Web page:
Apple’s initial stab at the iPhone last year was a resounding success with consumers, but the business audience remained wary of the device due to its lack of security and management features. With this month’s release of the iPhone 2.0, Apple has taken aim at the corporate audience, providing a suite of new on-device features and centralized management tools intended to make the device compelling for business customers.
Based on eWEEK Labs’ tests, however, results are mixed. While the on-device improvements are most welcome, and hint at a much more secure future for the iPhone’s network connections and configurations, Apple’s first-generation configuration tools for back-end management and policy controls are woefully under-featured when compared to modern mobile device management platforms.
With its new iPhone Configuration Utility applications, Apple has taken a somewhat unsatisfying stab at providing mobile device management services for iPhones. Apple might have achieved its stated goal of providing a configuration tool for iPhones, but it does so in a fashion that leaves security, application delivery and device visibility by the wayside.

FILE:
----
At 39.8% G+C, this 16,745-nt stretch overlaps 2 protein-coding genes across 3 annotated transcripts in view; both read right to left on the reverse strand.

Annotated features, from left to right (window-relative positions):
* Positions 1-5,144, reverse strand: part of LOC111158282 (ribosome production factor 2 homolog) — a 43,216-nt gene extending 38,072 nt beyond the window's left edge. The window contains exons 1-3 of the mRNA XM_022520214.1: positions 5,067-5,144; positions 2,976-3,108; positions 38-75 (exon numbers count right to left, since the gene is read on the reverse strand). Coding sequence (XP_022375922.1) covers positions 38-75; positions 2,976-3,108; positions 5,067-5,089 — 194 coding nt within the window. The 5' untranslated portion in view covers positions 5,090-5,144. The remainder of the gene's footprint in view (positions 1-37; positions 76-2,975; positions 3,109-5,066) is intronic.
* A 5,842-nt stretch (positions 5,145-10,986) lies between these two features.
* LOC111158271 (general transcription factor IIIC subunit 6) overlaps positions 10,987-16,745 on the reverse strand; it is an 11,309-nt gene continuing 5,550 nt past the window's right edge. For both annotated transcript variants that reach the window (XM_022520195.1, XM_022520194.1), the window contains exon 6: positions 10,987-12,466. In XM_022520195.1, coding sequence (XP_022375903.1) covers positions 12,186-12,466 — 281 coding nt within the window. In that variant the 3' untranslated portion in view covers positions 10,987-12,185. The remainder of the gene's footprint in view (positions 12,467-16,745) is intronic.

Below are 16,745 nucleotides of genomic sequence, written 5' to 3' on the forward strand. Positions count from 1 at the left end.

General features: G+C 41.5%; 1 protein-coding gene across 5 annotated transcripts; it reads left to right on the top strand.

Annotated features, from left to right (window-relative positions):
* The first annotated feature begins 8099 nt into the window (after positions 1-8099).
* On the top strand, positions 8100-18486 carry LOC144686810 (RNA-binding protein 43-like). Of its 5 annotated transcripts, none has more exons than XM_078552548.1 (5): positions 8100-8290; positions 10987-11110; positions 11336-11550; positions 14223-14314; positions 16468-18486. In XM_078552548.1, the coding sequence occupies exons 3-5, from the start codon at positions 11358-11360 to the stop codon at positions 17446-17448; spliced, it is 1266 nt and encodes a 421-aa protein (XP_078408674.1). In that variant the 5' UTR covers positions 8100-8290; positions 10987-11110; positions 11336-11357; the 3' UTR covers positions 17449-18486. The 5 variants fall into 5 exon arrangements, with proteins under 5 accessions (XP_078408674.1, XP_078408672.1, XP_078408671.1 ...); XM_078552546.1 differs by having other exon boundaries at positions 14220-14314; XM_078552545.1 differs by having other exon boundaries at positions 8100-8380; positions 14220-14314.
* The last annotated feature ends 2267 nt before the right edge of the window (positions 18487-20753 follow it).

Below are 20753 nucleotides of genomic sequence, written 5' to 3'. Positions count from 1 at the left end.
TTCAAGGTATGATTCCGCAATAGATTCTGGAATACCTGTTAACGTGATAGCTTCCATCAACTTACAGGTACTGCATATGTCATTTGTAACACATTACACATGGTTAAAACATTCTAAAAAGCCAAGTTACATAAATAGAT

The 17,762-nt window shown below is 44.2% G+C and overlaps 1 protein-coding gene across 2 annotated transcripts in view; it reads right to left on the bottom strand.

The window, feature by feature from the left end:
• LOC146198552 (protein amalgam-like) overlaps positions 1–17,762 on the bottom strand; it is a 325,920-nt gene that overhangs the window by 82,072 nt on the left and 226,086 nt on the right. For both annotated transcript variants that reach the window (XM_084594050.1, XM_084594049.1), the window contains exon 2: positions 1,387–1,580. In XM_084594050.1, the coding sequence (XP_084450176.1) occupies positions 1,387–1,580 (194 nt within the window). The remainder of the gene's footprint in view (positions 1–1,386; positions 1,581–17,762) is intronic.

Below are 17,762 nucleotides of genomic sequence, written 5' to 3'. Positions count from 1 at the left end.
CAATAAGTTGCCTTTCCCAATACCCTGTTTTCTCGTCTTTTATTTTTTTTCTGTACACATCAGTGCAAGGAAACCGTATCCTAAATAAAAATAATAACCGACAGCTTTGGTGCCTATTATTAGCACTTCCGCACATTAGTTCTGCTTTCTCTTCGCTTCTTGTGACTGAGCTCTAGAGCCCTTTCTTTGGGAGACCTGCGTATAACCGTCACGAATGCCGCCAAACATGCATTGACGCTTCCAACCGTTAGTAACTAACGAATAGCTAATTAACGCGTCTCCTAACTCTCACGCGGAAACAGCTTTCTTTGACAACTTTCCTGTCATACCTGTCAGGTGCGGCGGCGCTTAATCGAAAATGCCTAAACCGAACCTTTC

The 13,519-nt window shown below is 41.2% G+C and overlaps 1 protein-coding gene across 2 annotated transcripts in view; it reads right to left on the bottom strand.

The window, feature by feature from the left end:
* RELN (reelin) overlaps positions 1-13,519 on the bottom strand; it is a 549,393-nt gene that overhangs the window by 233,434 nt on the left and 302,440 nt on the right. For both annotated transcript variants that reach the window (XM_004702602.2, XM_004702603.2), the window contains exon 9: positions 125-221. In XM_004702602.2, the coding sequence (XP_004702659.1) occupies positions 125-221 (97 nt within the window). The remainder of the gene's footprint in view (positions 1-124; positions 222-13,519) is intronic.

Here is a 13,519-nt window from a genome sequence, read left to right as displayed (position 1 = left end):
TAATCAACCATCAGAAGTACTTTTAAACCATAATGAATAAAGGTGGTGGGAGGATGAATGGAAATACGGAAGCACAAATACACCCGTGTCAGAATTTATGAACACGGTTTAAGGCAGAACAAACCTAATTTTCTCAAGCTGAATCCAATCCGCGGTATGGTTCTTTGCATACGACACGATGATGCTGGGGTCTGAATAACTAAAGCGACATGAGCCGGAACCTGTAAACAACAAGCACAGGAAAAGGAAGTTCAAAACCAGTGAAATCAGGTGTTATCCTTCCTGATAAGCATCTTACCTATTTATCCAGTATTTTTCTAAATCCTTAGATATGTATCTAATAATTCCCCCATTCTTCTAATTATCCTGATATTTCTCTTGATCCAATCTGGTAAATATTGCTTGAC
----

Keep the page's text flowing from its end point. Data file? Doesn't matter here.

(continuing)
These shortcomings bear all the hallmarks of Apple’s long-standing lack of understanding for the needs of enterprise customers, and call into question the company’s ability to create an effective solution in-house that can serve the needs of its largest customers. Unfortunately, as the iPhone enters the infancy of its enterprise relevancy, there is nowhere else to turn for more robust enterprise management capabilities.
That said, the various iterations of the iPhone Configuration Utility could be successfully used in smaller, depot-style support environments, but the tools as currently structured lack the security and remote reach for large deployments to use effectively.
In a remote environment, the Configuration Utility requires a significant amount of user interaction to install policies–policies that are, by default, delivered in an insecure and compromisable manner. To cap it off, the users remain the arbiter of what is installed on the devices, as they have the power to simply remove any policies they don’t agree with.